Altogether, these Build Back Better provisions lay the groundwork for a full single-payer plan. Such a plan would eliminate Medicare and Medicaid, end private coverage, including employer-based coverage, and replace it with a single, government-run plan—a solution that would result in less access, fewer choices, and higher taxes.
A Better Way: Empower Patients and Fuel Competition
Stopping the Biden Administration and Congress from expanding the Administration’s government-centered legislative and regulatory health agenda is critically important, but advancing a positive and constructive set of alternatives is equally important. Policymakers must take action to transform the health care system so that patients can be secure in knowing that their health care is controlled by them and not government officials.
Congress plays a critical role in clearing the path to a more patient-centered, market-based health system. It can start the process by taking the following actions:
- Expand access to alternative coverage options. Instead of more federal subsidies to cover up the failures of Obamacare, individuals and families need more affordable coverage options. The Trump Administration took several steps to make non-government arrangements more available. Congress should codify these new types of arrangements, including Association Health Plans, Short Term Limited Duration Plans, and Individual Reimbursement Accounts. Congress should also update and adopt changes in Health Savings Accounts to make these patient-centered arrangements more accessible and flexible.
- Strengthen state flexibility to bring down premiums. States play a critical role in health reform. But while states have taken important actions, more should be done to remove federal impediments to state innovation. The Trump Administration expanded the scope of state flexibilities and included additional, innovative models for the states to bring down premiums and expand coverage options. Congress should make those options permanent to help states bring down premiums, expand choice, and thereby make coverage more affordable, and reduce the need for taxpayer subsidies.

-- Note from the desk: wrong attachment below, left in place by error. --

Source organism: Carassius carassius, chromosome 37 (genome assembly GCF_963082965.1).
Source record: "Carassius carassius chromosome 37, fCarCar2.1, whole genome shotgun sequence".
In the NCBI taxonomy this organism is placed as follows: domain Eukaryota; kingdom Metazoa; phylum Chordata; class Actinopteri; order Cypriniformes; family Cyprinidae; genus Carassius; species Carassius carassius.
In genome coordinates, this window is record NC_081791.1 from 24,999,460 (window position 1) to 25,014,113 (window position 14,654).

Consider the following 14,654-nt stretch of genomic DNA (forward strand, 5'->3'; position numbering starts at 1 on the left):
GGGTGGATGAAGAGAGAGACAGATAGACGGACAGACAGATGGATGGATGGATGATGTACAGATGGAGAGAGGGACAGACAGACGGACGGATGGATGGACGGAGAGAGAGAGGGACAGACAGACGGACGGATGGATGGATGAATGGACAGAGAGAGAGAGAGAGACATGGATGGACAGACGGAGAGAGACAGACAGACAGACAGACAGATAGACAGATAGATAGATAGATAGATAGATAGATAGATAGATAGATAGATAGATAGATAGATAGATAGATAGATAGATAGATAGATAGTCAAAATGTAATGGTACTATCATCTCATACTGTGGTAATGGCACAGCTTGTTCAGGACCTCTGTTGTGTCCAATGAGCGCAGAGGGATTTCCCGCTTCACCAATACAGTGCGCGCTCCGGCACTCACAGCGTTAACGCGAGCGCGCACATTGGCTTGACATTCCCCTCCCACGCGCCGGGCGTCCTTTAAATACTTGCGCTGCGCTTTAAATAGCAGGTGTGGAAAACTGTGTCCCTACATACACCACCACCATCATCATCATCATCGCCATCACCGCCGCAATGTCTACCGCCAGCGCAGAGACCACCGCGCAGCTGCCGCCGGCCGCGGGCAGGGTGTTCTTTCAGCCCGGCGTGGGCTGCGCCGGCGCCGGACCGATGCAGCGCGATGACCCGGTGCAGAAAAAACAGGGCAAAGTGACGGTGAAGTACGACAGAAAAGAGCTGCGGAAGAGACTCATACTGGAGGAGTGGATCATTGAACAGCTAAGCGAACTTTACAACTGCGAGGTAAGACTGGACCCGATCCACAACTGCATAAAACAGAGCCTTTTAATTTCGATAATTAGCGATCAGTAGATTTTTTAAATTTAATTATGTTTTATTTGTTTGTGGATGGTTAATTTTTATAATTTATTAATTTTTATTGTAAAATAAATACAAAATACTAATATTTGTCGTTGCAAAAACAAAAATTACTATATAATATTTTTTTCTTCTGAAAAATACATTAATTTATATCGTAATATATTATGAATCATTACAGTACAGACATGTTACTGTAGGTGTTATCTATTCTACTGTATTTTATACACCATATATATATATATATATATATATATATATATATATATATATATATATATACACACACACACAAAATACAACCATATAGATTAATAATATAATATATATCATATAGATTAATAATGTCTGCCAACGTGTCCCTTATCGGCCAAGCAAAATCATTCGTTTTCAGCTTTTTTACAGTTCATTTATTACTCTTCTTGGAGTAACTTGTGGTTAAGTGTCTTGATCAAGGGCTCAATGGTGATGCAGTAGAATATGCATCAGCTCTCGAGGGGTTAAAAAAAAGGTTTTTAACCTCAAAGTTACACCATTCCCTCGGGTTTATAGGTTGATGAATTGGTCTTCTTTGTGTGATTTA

- Give low-income Americans a choice in their health care. Low-income individuals and families should not be locked into a lifetime of dependence on poor-performing, government-run health care programs. Americans, regardless of income status, should benefit from the innovations of the private sector. To that end, similar to the school choice model, Congress should allow low-income individuals and families that are eligible for Medicaid to apply that financial assistance to the private plan of their choice.
- Modernize Medicare for a new generation of seniors. Medicare Advantage, the private insurance option for seniors, is growing in popularity. Congress should build on the success of Medicare Advantage by improving the payment model and allowing more innovative and flexible benefits—for example, by permitting insurers to offer plans that use a Direct Primary Care payment design and by allowing Medical Savings Account plans to offer the same integrated prescription drug benefits that other Medicare Advantage plans offer.
- Provide consumers with price transparency and stronger consumer protections. Advancing more patient-centered health care models will require additional tools and resources to support patients. For example, individuals need better information on prices, quality, and choices. Furthermore, patients should be able to reap the benefits of cost-saving decisions and be protected from contract decisions outside of their control. Congress and the states should facilitate meaningful price transparency initiatives, permit patients to share in premium savings with insurance plans, and revisit flawed surprise-billing legislation.
The Biden Administration’s policies have done little to address the underlying challenges facing the health care system. Whether Obamacare, Medicaid, or Medicare, the Biden Administration’s policies paper over the policy failures.
The health care system needs meaningful change. Congress should begin to lay the groundwork for a more patient-centered, market-based health care system that gives individuals and families greater control of their health care dollars and decisions while also reducing costs and improving quality through increased competition and transparency in the health care sector.
Nina Owcharenko Schaefer is Director of the Center for Health and Welfare Policy at The Heritage Foundation.